In May 1930, the Yorkshire Post reported that schoolchildren at Hinchliffe Mill Council School had completed "an excellent papier-mache representation of Brownhill Reservoir [...] based chiefly on an ordinary survey map [and] has been accurately designed to scale". As all the children had taken part in the project, the reporter felt that the children would have "no excuse for falling in[to]" the real reservoir.[13]

One negative consequence of the reservoir was that Batley Corporation had purchased much of the land at the head of the valley which had previously been used for farming. The Leeds Mercury reported in July 1930 that price of mutton and eggs had risen steeply in Holme and Holmbridge, as the remaining farmers struggled to meet local demand for produce.[14]

The formal opening ceremony took place on Tuesday 24 May 1932, with Alderman J.E. Oldroyd again officiating. Using a gold key, he "opened the reservoir by releasing a valve to allow water to flow into the new 18-inch main connecting the reservoir with Batley, 17 miles away." A wall tablet commemorating the event was then unveiled in the valve house by the Mayor of Batley, Alderman E. Bruce.[15]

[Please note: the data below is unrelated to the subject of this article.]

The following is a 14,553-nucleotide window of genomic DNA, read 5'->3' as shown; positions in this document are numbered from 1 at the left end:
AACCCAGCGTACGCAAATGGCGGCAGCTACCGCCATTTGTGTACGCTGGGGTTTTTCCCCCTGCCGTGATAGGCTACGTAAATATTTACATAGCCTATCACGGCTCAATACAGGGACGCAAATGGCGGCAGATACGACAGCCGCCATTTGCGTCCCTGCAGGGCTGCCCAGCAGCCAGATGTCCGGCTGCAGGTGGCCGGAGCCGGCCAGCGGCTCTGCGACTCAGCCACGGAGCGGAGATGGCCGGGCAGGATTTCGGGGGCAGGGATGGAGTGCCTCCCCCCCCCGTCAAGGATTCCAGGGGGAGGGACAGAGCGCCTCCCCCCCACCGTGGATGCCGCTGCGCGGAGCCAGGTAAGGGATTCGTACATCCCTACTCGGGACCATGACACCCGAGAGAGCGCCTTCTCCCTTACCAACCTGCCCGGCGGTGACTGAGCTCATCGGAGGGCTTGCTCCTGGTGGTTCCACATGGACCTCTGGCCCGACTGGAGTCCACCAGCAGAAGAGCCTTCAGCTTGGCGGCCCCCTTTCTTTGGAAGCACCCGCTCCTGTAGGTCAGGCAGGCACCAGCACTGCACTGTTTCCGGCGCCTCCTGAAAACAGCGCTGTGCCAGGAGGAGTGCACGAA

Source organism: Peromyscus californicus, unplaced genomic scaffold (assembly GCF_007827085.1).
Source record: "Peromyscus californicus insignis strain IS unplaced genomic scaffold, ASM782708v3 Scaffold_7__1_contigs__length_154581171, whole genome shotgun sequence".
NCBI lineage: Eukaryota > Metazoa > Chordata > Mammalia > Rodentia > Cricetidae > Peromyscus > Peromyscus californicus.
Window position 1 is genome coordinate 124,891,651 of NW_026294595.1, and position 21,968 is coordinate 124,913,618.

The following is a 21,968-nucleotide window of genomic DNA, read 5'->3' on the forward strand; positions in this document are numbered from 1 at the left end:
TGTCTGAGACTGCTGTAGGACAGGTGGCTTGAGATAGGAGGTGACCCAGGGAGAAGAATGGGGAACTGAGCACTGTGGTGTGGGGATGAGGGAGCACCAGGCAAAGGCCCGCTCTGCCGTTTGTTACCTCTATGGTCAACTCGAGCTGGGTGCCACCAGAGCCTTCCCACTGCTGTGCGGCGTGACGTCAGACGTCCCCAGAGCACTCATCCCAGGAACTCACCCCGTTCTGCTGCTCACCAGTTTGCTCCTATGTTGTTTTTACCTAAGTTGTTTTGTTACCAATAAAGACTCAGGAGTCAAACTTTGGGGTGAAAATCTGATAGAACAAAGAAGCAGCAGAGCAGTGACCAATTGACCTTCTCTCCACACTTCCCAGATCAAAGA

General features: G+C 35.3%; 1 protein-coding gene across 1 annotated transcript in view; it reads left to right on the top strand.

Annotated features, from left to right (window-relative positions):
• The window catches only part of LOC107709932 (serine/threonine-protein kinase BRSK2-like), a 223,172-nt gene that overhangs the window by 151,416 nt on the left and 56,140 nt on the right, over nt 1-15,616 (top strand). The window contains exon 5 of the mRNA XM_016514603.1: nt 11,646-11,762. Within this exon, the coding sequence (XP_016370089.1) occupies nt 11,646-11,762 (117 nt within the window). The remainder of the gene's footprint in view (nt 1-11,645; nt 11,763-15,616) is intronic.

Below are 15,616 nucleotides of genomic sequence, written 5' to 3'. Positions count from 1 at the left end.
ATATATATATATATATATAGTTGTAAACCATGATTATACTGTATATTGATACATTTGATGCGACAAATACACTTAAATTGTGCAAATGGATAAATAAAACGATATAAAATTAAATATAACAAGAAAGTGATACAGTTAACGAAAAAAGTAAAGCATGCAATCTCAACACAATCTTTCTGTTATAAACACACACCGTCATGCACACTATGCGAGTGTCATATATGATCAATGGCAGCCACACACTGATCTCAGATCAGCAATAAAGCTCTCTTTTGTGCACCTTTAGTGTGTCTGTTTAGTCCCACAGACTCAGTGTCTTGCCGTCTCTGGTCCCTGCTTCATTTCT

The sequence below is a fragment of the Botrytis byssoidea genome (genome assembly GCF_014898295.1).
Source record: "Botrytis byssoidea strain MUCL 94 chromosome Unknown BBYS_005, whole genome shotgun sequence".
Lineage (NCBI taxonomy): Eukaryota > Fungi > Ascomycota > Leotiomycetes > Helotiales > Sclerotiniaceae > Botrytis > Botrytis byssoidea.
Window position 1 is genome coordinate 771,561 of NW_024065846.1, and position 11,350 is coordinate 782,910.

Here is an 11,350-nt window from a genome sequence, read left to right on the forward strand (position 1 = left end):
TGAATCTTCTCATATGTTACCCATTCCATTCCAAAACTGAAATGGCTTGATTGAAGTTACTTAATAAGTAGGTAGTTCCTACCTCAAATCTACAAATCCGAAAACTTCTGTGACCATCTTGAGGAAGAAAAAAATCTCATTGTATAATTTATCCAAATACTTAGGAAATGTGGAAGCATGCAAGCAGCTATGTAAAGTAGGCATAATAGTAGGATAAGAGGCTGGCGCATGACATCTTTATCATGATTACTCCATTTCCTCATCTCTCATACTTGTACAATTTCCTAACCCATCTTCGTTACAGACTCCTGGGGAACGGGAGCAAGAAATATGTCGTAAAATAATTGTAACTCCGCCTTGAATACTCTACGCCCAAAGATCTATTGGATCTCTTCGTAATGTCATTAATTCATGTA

The new reservoir proved its worth during the drought of the following year, when it was reported that it was still holding enough water to "last nearly three months".[16]

The 1944 Whit Monday flash flood in the Holme Valley, which killed three people, saw a portion of Woodhead Road collapse near to the Victoria Inn. Two water mains, including the 18-inch main supplying Batley, fractured and began adding to the flood water. Fortunately, the reservoir's valve house had an automatic cut-off which engaged and reduced the flow. A bridge carrying the pipe over the River Holme at Holmbridge was also damaged. Temporary narrow pipes were used to bypass the fractures until the mains could be fully repaired.[17]